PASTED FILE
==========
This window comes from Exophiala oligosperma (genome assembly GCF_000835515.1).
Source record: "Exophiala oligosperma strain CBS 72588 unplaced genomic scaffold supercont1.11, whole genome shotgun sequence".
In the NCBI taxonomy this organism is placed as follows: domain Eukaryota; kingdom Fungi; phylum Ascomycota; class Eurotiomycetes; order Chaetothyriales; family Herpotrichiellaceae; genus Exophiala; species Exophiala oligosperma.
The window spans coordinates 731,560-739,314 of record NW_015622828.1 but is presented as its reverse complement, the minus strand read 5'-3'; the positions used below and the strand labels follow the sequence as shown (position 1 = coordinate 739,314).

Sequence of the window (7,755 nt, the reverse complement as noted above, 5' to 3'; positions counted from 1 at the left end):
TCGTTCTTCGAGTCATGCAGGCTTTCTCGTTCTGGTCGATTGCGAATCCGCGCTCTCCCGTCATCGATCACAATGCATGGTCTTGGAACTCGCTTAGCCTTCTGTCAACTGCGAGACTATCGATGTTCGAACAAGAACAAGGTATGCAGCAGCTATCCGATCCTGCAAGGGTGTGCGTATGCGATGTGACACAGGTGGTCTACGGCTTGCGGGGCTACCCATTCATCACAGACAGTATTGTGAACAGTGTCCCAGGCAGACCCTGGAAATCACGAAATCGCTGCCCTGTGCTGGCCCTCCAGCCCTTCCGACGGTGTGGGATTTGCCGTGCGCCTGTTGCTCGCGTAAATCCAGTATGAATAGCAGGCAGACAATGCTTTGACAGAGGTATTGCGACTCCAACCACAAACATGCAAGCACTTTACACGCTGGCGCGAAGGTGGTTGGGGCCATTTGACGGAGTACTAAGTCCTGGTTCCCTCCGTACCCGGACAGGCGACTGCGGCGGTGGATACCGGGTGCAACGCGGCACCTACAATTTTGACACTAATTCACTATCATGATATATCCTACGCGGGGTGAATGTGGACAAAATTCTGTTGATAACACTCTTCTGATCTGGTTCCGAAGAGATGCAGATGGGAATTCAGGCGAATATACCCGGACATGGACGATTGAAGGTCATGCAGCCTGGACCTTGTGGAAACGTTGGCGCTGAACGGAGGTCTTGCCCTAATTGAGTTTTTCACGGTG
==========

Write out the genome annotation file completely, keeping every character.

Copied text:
This window comes from Exophiala oligosperma (genome assembly GCF_000835515.1).
Source record: "Exophiala oligosperma strain CBS 72588 unplaced genomic scaffold supercont1.11, whole genome shotgun sequence".
In the NCBI taxonomy this organism is placed as follows: domain Eukaryota; kingdom Fungi; phylum Ascomycota; class Eurotiomycetes; order Chaetothyriales; family Herpotrichiellaceae; genus Exophiala; species Exophiala oligosperma.
The window spans coordinates 731,560-739,314 of record NW_015622828.1 but is presented as its reverse complement, the minus strand read 5'-3'; the positions used below and the strand labels follow the sequence as shown (position 1 = coordinate 739,314).

Sequence of the window (7,755 nt, the reverse complement as noted above, 5' to 3'; positions counted from 1 at the left end):
TCGTTCTTCGAGTCATGCAGGCTTTCTCGTTCTGGTCGATTGCGAATCCGCGCTCTCCCGTCATCGATCACAATGCATGGTCTTGGAACTCGCTTAGCCTTCTGTCAACTGCGAGACTATCGATGTTCGAACAAGAACAAGGTATGCAGCAGCTATCCGATCCTGCAAGGGTGTGCGTATGCGATGTGACACAGGTGGTCTACGGCTTGCGGGGCTACCCATTCATCACAGACAGTATTGTGAACAGTGTCCCAGGCAGACCCTGGAAATCACGAAATCGCTGCCCTGTGCTGGCCCTCCAGCCCTTCCGACGGTGTGGGATTTGCCGTGCGCCTGTTGCTCGCGTAAATCCAGTATGAATAGCAGGCAGACAATGCTTTGACAGAGGTATTGCGACTCCAACCACAAACATGCAAGCACTTTACACGCTGGCGCGAAGGTGGTTGGGGCCATTTGACGGAGTACTAAGTCCTGGTTCCCTCCGTACCCGGACAGGCGACTGCGGCGGTGGATACCGGGTGCAACGCGGCACCTACAATTTTGACACTAATTCACTATCATGATATATCCTACGCGGGGTGAATGTGGACAAAATTCTGTTGATAACACTCTTCTGATCTGGTTCCGAAGAGATGCAGATGGGAATTCAGGCGAATATACCCGGACATGGACGATTGAAGGTCATGCAGCCTGGACCTTGTGGAAACGTTGGCGCTGAACGGAGGTCTTGCCCTAATTGAGTTTTTCACGGTG